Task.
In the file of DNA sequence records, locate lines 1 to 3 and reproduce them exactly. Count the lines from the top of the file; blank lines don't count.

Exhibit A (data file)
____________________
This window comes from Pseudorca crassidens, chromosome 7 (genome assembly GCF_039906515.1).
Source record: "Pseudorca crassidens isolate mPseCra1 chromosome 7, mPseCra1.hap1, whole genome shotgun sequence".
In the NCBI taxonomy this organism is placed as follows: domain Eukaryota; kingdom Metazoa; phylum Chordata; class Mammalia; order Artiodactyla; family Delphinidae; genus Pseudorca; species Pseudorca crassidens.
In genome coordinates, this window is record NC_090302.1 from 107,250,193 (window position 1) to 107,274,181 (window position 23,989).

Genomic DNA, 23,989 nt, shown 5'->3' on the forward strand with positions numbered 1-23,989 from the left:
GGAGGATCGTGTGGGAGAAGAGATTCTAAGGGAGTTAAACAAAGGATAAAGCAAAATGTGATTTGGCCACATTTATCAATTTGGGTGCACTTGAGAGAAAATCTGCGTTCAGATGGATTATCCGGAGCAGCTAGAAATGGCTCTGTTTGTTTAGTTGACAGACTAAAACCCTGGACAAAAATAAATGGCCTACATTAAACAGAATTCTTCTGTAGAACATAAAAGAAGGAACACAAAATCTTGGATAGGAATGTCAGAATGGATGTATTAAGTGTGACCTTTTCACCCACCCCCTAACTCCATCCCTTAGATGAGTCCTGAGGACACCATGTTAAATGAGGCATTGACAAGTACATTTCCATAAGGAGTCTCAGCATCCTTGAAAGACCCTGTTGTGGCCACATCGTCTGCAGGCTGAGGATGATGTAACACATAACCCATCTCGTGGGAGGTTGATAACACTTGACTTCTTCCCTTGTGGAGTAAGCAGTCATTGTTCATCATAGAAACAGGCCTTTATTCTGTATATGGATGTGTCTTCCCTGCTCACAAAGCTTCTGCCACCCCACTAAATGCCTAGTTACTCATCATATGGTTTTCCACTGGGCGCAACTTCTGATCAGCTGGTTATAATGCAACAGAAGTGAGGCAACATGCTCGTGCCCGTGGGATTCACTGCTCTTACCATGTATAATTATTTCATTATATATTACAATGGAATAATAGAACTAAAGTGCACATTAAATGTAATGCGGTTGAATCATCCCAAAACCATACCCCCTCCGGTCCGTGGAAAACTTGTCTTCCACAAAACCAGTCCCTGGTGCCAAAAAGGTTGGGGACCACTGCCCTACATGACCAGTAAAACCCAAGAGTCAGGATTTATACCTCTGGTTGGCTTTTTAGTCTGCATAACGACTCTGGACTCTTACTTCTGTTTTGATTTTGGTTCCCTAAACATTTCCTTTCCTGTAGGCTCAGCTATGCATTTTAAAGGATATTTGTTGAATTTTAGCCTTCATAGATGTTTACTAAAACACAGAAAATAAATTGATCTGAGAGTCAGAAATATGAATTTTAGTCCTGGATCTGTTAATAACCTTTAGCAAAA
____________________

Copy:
This window comes from Pseudorca crassidens, chromosome 7 (genome assembly GCF_039906515.1).
Source record: "Pseudorca crassidens isolate mPseCra1 chromosome 7, mPseCra1.hap1, whole genome shotgun sequence".
In the NCBI taxonomy this organism is placed as follows: domain Eukaryota; kingdom Metazoa; phylum Chordata; class Mammalia; order Artiodactyla; family Delphinidae; genus Pseudorca; species Pseudorca crassidens.